By George Katongole
Wednesday June 15, 2022
Proud moment. Mohamed handled his first futsal league games on Saturday at Old Kampala. PHOTOS/George Katongole
When Abukar Ali Mohamed came to Uganda 14 years ago, he was
fleeing war in Somalia. Mohamed was passionate about football, described as one
of the best Somali players in the Kisenyi community, yet he was not confident
enough to tell others what to do.
But now he is fully entrenched in futsal as a referee and no
longer afraid to make big calls as he aims at finding success in the
five-a-side indoor version of football.
Mohamed came to Uganda in 2008 from the capital Mogadishu
where he studied his ordinary level.
According to the Office of the Prime Minister (OPM), between
2008 and 2017 the number of registered Somali refugees in the country soared
from 8,239 to 41,234, with 43 per cent of the total registered in Kampala and
the rest in Nakivale refugee settlement.
Those in Kisenyi keep the bond through playing futsal and
“I am really excited to be the first refugee referee in
Uganda, especially considering I came from Somalia not knowing any English,”
Mohamed, 30, could only communicate in Somali, which made
his circle narrow. But after learning English, he is happy that he is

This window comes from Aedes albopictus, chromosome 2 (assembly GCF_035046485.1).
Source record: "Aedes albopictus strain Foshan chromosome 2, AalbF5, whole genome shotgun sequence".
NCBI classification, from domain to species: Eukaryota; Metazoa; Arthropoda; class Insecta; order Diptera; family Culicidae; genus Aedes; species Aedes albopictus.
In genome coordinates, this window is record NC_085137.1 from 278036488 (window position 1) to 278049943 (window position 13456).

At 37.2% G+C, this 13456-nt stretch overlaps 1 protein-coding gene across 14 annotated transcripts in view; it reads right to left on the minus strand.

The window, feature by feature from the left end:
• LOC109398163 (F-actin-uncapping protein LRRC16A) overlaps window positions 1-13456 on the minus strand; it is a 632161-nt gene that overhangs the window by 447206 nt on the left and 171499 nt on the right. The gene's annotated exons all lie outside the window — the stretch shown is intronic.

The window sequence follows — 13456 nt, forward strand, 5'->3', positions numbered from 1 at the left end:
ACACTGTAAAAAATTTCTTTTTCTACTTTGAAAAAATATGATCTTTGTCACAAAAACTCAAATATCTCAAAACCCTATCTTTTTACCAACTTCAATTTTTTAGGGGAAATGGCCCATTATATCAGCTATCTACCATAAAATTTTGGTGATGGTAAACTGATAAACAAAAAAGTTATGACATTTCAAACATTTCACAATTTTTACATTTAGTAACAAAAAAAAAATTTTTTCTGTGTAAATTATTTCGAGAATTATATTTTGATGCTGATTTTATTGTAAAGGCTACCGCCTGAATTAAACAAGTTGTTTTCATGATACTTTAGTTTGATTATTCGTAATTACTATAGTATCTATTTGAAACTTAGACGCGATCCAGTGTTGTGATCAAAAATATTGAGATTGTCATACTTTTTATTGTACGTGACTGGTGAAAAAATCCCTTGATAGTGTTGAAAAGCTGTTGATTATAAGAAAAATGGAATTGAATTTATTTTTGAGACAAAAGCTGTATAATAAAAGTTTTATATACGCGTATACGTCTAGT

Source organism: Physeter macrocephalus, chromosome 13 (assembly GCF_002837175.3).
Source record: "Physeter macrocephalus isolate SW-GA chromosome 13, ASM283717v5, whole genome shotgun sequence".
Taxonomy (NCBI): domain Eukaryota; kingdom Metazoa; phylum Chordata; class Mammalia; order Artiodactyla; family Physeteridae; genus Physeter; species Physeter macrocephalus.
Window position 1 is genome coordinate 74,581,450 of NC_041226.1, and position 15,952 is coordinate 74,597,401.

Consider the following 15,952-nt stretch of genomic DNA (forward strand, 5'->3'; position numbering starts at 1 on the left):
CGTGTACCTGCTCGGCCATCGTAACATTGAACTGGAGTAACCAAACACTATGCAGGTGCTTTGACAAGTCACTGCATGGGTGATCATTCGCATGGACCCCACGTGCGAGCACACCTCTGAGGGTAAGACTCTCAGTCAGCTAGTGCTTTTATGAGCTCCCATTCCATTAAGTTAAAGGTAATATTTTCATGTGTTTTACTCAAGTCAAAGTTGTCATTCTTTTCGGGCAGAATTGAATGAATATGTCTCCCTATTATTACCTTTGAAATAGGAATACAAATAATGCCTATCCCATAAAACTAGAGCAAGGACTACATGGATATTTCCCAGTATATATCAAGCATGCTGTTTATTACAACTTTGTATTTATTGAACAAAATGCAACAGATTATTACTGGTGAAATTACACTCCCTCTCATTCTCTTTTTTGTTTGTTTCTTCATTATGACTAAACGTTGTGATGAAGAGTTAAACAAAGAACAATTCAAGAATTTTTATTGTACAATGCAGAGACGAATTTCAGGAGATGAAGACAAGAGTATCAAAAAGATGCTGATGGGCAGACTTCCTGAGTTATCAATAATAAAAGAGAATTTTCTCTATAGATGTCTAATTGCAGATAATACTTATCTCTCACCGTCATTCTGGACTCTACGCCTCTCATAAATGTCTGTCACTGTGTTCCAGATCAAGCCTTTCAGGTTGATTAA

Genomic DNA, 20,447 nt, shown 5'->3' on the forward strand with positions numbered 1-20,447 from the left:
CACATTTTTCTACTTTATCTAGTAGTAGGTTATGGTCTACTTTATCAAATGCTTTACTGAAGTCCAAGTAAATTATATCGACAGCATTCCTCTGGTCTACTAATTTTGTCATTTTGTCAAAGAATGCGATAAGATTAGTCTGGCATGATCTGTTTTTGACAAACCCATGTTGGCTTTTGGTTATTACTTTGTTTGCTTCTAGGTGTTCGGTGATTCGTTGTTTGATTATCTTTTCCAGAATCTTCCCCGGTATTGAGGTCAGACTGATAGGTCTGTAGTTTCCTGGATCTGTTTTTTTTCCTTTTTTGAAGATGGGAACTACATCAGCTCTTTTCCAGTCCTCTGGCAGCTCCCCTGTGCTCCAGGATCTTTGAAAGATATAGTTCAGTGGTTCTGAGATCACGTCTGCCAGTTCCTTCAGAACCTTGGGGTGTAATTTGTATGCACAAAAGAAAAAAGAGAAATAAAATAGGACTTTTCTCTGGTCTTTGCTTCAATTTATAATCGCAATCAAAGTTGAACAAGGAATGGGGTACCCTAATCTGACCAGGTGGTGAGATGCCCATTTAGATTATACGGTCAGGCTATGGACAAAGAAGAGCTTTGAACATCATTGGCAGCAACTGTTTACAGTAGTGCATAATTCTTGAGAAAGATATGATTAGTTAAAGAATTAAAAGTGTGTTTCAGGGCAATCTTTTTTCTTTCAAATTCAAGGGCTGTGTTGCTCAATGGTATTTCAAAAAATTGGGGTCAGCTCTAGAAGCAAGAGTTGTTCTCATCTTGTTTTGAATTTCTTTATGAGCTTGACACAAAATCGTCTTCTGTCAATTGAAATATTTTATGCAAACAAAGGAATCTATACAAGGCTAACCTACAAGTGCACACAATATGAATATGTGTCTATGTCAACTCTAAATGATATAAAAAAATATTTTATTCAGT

recognised as a top referee.
Making his bow
This will be his first year officiating in the Futsal Super
League after he was on the list of referee appointments for matchday nine and
He was a timekeeper in the opening game of the day between
Kisenyi and Kabowa before he handled the game between newcomers Luzira and
Talent Bridge alongside Majid.
Mohamed started early acting as the referee during Somali
games and was the head referee during the Ramadan Cup. When the Futsal League
was introduced at the International Futsal Courts (IFCU) in Kisenyi – Mengo, he
instead officiated Somali Sports Association of Uganda games organised by
former chairman Omar Ali. He did not take further steps to get his badges.
But when Fifa organised a futsal refereeing course in May,
he was nominated to attend with Abukar Abdi Hirabe. The course attracted 16
Outside futsal, Mohamed is involved in daily hustles of
survival linking Somali traders based in South Sudan yet he would like to get
advanced certification with an eye on the Fifa futsal games.
Before his refereeing took off, Mohamed was playing football
and futsal for the Somali refugee team but Omar gave him some helpful advice.
“Omarios told me to concentrate on refereeing. I now have an
opportunity to help my country when peace finally prevails,” he said.
The power of sports
The immense power of sports in unifying communities cannot
be more evident in Uganda than in futsal’s attractive offers to Somali
community. With most of them settling in Kisenyi slums whenever they touch
base, theirs is a life of earning every bread and coin the hard way. Many of
them face a hard time getting recognition in the wider communities but in
futsal, even refugees who fail to nail their place with local football clubs
have been finding salvation and turning point.